At the very same time, Oliver Queen is experiencing an identity crisis, and consults the same psychiatrist about the same issue. Unrealistically, the guy concentrates his efforts on trying to help his patients quickly instead of mentally tallying the decades of fees he’s about to earn from two such extremely disturbed individuals. The two heroes team-up to bring in the would-be assassin, Wayne fills in until Cathcart recovers. Notably, along the way Queen relies on skill and accuracy, and not on gimmick arrows.
The bigger change was to come in Justice League of America 75, though first we had to see GA in issue 74 where, confusingly, he is back in his old tunic, clean-shaven, and still carrying a quiver of trick arrows. This is understandable given that this issue is not merely the second half of the annual JSA team-up, but also a direct continuation from the much earlier issue 72.
It’s to writer O’Neil we turn for the next stage of the revision. O’Neil had replaced Gardner Fox on the JLA with issue 66, and and been engaged in shaking off the stodge and trying to develop something with some relevance to the problems of the time. Julius Schwarz had installed him to change things, whilst Dick Dillin, himself new as at issue 64, was the penciller.
The story, which continues on from JLA 74, is co-narrated by Green Arrow and Black Canary, the former Justice Society character, as two people whose lives have suddenly been uprooted and who are seeking new paths, or, to put it in a bit more practical fashion, haven’t got a home to go to. The juxtaposition was a foreshadowing of a pairing that, on-off, on-off, has lasted until the end of DC’s pre-New 52 Universe.
The Canary is alone because, in the previous story, her husband Larry Lance died, saving her, and she’s asked to be brought from Earth-2 to Earth-1 to escape memories of him (and also to fill the role of token female member of the JLA following Wonder Woman losing her powers and stepping down). Green Arrow is alone because a crooked businessman named John Deleon has forged documents ‘proving’ that Oliver Queen has fraudulently manipulated municipal bonds, causing Ollie to lose his fortune.
The story itself featured the various JLAers being confronted by mysterious green duplicates of themselves, vicious, destructive, free from conscience, each representing the uncontrolled and selfish parts of their personalities. The Leaguers have to overcome their evil sides to win, which, given Green Arrow’s identity crisis, leads to his giving in to his duplicate’s claims that Ollie never was a crime-fighter, just an attention seeking thrill-hunter who wanted to feel good.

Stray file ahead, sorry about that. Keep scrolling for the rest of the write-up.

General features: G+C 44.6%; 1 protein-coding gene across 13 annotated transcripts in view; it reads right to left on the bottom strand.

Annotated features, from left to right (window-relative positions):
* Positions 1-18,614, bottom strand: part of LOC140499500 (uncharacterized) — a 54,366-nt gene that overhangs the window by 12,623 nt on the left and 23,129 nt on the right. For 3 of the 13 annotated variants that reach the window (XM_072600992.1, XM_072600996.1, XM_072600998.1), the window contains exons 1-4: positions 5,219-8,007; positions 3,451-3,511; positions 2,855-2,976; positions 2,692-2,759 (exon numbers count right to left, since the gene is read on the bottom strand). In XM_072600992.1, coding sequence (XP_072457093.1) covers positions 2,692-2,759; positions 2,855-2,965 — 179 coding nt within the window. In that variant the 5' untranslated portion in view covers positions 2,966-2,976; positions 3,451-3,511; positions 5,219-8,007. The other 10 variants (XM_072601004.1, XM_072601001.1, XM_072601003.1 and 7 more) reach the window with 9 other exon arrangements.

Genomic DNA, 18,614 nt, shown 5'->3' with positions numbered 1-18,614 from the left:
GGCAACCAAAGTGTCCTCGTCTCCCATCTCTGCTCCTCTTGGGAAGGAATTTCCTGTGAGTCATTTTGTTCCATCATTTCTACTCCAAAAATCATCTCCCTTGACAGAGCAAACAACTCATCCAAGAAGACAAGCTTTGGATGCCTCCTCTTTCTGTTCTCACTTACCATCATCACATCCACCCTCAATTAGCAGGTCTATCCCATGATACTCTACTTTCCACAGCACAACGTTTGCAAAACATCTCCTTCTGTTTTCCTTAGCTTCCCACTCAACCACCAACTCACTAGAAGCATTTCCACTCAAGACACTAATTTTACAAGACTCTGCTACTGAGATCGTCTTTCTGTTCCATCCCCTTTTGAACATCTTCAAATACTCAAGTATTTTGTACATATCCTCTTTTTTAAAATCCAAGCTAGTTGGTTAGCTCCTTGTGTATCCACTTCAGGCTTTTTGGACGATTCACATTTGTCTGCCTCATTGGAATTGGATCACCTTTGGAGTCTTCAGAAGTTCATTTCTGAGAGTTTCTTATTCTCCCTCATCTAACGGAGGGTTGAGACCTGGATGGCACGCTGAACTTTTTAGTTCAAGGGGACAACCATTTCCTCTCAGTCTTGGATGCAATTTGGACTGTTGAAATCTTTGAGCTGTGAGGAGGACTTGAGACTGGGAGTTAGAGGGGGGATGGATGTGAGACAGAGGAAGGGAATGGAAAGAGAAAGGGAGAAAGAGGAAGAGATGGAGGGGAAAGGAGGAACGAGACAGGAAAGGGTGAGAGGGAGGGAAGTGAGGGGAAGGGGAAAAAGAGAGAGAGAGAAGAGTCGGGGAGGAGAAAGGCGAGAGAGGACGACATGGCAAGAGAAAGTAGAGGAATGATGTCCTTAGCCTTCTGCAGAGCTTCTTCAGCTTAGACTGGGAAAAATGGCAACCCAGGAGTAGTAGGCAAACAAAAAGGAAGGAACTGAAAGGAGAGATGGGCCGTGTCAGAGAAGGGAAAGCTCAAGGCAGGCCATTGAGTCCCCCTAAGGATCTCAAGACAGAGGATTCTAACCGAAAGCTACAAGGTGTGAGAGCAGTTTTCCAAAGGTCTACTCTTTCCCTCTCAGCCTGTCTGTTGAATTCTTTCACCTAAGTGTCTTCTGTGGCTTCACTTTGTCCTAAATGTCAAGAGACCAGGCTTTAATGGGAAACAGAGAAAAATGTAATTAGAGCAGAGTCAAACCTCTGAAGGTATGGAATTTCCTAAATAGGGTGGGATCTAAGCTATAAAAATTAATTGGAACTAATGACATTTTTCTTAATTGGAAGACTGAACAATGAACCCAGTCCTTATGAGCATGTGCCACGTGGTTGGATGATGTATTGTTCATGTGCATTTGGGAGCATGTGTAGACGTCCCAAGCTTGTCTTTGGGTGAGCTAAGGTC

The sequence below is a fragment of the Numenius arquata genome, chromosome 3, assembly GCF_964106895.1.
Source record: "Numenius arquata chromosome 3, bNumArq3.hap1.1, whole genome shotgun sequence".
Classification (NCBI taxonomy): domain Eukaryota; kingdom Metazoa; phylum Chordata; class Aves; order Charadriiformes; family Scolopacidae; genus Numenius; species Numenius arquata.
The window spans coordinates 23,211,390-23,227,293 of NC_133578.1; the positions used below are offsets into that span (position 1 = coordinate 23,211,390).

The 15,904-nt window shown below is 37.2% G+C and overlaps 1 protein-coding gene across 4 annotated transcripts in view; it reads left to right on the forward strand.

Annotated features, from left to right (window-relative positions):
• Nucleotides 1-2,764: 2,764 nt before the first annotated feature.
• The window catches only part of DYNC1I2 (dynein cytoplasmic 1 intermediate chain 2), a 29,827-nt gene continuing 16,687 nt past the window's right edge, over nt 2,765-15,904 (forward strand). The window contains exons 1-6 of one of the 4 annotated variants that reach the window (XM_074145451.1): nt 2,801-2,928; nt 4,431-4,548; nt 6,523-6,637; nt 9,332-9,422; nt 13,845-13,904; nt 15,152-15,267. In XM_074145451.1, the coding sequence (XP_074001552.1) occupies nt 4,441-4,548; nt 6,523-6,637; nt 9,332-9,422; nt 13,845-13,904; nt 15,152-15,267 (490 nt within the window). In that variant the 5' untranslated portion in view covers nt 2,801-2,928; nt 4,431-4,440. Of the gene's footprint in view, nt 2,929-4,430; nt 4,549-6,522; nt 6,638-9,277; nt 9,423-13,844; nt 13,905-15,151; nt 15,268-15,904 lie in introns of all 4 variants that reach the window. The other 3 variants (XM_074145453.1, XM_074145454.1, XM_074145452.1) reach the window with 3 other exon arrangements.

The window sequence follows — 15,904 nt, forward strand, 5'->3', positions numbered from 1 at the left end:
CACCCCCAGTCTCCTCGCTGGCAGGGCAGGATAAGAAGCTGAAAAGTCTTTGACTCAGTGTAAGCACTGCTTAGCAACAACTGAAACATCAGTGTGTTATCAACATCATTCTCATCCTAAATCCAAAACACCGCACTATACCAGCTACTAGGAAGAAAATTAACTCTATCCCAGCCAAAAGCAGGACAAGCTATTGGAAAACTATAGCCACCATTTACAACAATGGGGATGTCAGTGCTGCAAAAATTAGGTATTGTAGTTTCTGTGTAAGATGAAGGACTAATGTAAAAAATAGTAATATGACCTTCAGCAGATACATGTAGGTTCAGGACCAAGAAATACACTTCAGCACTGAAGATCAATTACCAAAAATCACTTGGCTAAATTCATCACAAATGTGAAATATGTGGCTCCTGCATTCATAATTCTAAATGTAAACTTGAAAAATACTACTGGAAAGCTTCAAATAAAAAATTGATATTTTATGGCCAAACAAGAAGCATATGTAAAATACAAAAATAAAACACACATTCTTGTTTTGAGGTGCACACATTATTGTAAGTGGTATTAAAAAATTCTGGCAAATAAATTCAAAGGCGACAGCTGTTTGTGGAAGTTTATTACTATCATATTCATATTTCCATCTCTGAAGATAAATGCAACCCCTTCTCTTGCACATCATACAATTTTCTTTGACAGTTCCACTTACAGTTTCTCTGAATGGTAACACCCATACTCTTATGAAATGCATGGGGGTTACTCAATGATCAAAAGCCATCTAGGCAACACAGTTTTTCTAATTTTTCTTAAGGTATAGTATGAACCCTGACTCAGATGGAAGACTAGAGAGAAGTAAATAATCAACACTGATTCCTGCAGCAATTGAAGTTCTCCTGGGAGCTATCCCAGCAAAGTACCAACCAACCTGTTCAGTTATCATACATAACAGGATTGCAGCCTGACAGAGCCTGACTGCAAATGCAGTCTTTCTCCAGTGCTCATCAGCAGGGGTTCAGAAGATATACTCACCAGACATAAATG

Fortunately for all concerned, this scene takes place in front of a jewellery store looted by the duplicate, and owned by an elderly couple of self-effacing, scraping along, hand-wringing citizens, whose pathetically brave acceptance of the fact that they are not worthy of attention from such an important person as Green Arrow passively-aggressively guilt-trips Ollie into being what he must, i.e., a superhero who defends the weak from predators (good intentions were not being portrayed subtly in 1969).
After having his look transformed, Green Arrow now had his personality transformed (if you can call the establishment of one after nearly thirty years to be a ‘transformation’).
O’Neil would continue to feature Green Arrow and his new, loud, social crusader personality in almost every issue of Justice League of America after that. The old GA, sans beard, sans new costume would make a cameo appearance in World’s Finest 189 (also November 1969, but clearly out of chronological order), but it was not until O’Neil and Adams came together as the new creative team on Green Lantern that the butterfly truly emerged from its cocoon.
Beyond their shared viridescent names, there seemed to be nothing in common between Green Lantern – wielder of a ‘magic’ ring controlled by his thoughts that could do pretty much anything – and Green Arrow – a guy who shot arrows. But this was part of the point of the pairing. It was just as much a radical re-examination of Hal Jordan, the inter-galactic cop, the straight arrow (sorry) beholden to alien lawmakers, as it was of the new Ollie Queen, the socially conscious, radical, indeed anarchist, concerned with moral as opposed to legal justice.